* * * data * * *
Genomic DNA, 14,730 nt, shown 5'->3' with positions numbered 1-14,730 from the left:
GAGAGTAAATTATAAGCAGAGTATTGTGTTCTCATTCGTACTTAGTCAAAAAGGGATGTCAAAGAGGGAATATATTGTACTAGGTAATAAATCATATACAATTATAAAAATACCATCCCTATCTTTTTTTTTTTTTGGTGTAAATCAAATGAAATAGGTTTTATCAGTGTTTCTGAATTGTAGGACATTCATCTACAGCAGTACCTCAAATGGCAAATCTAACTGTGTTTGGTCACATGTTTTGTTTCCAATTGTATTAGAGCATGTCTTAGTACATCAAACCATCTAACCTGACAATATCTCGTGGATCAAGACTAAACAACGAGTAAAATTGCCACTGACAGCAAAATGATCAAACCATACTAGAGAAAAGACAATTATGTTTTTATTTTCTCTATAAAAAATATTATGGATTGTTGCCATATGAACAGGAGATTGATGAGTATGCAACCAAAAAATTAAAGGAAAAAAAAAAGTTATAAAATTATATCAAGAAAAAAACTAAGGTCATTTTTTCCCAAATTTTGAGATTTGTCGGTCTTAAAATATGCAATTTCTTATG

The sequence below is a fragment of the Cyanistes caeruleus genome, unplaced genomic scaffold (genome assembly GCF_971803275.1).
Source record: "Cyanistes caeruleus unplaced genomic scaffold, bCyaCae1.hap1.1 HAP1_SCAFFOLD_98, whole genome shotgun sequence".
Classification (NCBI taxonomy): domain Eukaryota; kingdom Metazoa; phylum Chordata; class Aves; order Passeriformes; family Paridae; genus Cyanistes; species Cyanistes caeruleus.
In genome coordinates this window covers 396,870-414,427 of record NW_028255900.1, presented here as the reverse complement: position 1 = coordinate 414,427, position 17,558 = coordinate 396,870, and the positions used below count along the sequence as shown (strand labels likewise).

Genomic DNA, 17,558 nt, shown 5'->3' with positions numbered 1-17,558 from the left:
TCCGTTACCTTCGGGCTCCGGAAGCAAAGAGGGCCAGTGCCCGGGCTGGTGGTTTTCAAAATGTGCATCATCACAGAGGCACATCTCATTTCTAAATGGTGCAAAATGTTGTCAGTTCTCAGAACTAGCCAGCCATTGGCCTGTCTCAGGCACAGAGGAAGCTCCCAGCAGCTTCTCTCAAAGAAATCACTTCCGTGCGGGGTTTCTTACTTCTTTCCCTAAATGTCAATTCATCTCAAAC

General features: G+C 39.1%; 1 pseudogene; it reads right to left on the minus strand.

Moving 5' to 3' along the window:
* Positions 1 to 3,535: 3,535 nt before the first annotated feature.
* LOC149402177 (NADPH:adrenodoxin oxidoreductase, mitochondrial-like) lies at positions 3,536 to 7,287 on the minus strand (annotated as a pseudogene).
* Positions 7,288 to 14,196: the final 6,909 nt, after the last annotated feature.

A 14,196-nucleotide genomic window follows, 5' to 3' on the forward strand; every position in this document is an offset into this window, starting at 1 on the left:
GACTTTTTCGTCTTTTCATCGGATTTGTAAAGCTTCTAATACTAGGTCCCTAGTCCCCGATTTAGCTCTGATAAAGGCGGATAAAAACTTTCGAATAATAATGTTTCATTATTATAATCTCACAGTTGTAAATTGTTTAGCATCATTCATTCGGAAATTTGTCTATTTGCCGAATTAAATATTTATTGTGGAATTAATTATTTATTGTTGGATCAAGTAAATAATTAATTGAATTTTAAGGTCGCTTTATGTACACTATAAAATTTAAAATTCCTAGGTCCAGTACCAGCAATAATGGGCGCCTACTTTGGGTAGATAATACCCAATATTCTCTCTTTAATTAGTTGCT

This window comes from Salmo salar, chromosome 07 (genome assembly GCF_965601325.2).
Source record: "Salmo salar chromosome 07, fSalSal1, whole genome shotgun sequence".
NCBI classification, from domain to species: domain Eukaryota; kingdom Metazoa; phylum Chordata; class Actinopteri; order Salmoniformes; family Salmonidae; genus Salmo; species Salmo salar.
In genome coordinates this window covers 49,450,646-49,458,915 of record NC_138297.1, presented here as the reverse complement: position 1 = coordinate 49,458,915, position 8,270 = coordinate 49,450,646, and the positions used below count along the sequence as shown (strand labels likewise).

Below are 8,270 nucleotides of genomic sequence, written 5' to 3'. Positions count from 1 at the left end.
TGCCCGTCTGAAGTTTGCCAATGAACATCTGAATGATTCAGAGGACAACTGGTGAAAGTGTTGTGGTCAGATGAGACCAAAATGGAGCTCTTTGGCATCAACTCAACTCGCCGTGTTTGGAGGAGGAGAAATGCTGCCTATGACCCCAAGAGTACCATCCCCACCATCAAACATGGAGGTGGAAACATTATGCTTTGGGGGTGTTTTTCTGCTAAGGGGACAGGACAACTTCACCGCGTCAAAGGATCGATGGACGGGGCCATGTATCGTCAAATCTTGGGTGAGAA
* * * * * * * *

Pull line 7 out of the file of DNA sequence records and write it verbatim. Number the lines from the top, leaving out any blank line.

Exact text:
Genomic DNA, 17,558 nt, shown 5'->3' with positions numbered 1-17,558 from the left: